Dodging for a Cause

AUGS student-lead company hosts first ever charity based dodgeball tournament


Photo taken by Madelynn Soberano

On March 14, Antioch Upper Grade School held their first Dodging for Dollars dodgeball tournament in order to raise money for their athletic and fine arts departments, and one third of their earnings are being donated to the melanoma cancer research program.

The dodgeball tournament was brought up by AUGS’s student group “Why are you Here?”. The group was started by AUGS social studies teacher and head coach of the girls track and field team Jake Henkel.

“Our company wanted to host this because we wanted to raise money for our school and charity, but also bring community members together. I personally wanted people to feel good about coming to AUGS. We have a great school that has had its share of issues over the past few years. We want AUGS to be a bright spot in the community,” said Henkel.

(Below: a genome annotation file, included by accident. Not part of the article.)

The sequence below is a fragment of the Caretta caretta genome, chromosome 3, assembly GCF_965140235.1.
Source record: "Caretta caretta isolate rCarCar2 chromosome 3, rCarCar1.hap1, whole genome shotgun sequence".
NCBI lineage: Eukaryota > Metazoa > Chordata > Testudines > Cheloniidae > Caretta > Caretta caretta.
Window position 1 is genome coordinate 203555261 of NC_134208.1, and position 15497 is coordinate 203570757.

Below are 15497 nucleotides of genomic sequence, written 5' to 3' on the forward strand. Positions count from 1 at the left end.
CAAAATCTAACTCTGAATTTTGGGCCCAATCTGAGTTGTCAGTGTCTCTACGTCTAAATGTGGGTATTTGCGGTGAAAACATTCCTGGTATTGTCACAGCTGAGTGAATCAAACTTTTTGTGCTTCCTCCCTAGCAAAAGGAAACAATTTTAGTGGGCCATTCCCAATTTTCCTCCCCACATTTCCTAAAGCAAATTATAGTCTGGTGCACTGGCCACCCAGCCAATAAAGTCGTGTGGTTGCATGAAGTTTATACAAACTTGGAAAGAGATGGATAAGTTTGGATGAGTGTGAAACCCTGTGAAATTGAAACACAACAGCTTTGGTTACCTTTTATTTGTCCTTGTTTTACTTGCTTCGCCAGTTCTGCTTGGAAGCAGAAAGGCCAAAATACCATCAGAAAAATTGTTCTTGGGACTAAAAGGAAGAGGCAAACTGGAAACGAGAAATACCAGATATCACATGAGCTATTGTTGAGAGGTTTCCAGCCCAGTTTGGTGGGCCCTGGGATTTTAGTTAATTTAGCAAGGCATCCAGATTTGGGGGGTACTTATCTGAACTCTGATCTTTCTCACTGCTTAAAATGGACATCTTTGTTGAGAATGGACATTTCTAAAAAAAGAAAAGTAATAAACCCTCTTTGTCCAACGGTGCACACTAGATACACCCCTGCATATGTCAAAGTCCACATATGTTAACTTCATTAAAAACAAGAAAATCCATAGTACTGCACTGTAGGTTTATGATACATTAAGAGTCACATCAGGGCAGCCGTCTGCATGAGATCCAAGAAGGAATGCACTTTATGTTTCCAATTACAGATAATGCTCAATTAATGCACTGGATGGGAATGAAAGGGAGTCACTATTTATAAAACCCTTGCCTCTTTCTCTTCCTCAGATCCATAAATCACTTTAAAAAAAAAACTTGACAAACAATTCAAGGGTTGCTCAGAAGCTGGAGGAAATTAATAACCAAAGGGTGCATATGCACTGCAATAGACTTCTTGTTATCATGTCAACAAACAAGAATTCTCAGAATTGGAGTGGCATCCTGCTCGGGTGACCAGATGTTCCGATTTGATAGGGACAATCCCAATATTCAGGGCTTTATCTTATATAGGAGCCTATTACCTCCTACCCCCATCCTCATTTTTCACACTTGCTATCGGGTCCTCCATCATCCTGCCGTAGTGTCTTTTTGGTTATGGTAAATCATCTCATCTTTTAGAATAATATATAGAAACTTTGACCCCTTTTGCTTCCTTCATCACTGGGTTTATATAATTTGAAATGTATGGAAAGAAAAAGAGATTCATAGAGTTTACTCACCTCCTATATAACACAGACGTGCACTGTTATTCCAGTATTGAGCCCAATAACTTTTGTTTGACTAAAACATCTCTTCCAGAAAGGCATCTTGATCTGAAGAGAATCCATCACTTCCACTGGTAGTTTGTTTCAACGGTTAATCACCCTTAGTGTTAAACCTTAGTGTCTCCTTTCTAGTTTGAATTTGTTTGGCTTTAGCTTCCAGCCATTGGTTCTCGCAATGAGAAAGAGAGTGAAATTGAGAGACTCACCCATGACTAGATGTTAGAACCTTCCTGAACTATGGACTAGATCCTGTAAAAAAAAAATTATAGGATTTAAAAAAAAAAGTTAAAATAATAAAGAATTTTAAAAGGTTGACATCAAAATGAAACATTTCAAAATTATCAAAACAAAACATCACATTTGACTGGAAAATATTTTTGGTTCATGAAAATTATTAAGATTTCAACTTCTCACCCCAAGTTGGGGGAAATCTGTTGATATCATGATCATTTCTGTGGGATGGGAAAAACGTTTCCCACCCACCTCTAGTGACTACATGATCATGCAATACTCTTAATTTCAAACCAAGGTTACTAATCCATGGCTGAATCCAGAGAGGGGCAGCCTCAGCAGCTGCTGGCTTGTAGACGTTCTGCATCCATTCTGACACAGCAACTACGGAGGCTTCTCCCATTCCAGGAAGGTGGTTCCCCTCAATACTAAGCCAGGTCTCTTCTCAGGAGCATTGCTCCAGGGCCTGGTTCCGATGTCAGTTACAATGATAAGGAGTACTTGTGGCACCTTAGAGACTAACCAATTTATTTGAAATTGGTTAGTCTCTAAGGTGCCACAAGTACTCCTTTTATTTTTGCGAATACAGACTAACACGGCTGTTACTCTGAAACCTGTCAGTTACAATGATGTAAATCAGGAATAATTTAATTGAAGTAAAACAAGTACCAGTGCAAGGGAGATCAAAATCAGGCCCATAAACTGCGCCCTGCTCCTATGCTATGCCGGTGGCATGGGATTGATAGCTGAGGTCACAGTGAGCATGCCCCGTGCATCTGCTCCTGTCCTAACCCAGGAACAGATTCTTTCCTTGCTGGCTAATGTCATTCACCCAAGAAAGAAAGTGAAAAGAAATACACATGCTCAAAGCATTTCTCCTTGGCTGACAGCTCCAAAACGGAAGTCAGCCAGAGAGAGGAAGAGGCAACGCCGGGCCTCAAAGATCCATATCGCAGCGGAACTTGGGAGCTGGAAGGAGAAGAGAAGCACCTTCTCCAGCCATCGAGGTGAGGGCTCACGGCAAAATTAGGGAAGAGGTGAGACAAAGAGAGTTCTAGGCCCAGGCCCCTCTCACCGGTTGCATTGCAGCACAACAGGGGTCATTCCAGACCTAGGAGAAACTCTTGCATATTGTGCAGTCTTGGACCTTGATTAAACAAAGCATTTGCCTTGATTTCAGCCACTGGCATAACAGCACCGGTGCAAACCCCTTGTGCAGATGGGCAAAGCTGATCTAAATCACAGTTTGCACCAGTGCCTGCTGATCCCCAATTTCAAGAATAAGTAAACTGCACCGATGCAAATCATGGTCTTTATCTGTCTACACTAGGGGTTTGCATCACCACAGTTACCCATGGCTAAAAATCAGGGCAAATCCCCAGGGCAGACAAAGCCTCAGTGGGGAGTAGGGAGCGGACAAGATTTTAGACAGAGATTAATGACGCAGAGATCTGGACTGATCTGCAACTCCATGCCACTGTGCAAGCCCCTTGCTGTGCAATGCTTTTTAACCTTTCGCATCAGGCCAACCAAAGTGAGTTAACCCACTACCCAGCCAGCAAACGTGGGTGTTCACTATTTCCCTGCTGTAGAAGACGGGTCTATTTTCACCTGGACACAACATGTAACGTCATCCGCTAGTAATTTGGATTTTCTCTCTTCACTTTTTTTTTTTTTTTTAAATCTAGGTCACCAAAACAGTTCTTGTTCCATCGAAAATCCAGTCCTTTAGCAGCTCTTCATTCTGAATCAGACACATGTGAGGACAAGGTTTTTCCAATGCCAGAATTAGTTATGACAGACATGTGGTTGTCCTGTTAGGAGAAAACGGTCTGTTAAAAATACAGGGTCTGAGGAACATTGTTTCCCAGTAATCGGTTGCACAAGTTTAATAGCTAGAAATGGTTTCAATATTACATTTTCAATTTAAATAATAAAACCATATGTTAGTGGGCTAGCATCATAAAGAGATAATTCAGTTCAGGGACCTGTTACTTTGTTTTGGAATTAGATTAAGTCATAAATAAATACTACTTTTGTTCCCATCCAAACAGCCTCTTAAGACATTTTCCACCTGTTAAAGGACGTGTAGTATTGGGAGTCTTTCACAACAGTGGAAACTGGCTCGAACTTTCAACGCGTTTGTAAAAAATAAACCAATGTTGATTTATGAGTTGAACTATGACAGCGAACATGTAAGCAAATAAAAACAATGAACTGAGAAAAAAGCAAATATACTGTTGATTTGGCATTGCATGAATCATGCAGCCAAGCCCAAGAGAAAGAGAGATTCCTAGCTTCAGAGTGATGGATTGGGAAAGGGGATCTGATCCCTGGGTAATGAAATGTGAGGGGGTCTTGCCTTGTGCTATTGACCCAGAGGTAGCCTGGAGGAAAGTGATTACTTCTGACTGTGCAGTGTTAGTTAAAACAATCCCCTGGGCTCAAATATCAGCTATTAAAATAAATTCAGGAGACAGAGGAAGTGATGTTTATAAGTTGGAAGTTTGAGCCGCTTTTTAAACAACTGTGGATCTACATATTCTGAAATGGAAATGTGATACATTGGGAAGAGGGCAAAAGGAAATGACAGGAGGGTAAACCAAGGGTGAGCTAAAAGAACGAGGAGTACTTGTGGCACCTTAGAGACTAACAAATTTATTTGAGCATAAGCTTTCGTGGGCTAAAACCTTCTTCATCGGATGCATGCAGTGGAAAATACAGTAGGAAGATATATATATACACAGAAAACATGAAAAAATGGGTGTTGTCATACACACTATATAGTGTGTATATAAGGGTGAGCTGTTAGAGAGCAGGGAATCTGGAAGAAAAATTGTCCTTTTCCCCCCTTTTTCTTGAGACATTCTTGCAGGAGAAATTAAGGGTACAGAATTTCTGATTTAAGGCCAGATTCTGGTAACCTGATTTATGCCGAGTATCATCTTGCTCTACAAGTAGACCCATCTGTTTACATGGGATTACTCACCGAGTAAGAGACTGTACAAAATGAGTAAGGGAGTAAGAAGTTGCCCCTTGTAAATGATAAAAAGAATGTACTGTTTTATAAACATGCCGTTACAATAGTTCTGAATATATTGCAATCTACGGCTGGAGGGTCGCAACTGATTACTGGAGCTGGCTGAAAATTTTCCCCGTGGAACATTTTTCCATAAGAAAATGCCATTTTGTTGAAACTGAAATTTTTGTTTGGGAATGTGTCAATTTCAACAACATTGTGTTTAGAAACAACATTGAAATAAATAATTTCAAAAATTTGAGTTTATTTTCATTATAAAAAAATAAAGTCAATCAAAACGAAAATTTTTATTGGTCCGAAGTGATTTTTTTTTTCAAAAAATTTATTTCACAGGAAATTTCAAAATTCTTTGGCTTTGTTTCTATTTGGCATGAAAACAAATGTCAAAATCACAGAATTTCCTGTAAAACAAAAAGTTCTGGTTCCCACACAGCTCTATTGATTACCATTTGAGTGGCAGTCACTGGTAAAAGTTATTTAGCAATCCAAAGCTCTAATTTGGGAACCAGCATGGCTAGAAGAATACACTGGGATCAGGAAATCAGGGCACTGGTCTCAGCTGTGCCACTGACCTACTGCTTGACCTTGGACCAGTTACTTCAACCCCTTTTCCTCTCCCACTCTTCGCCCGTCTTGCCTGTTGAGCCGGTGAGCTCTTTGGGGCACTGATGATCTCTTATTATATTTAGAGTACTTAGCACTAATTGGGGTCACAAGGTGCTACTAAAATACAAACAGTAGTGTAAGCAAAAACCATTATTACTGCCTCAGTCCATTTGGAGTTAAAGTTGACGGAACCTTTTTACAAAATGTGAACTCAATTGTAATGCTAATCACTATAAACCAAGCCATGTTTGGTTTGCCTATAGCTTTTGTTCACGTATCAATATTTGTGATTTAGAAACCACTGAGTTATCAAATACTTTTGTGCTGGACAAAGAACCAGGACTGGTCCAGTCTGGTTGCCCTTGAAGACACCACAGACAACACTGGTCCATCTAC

With over 10 teams, ranging from ages eight to 50, and non-stop dodgeball games from 10 a.m to 4 p.m the community raised over $1,500.

Sue Nolan volunteered her time to do a face painting. The kids, and a few adults, took advantage of it. Ray Speck donated all concessions. It was really just an overall community event. We had several District 34 schools participate in the staff division. Shirts were for sale that were made by the students in our company. It was an all-around community event,” said Henkel.

Many students from Antioch Community High School participated in the event as well as teams representing Lakes Community High School. Former Emmons students joined in the fun, as well as former Millburn West students.  

Dodging for Dollars is the beginning of hopefully several other fundraisers happening in the next upcoming years.

“In the future I would like to do things like basketball three-on-three tournament, a volleyball tournament or a talent show. My hope is the new group of 8th graders can build off the success and accomplishments of this year’s group, but also this year’s group can help spread awareness as they enter high school,” said Henkel.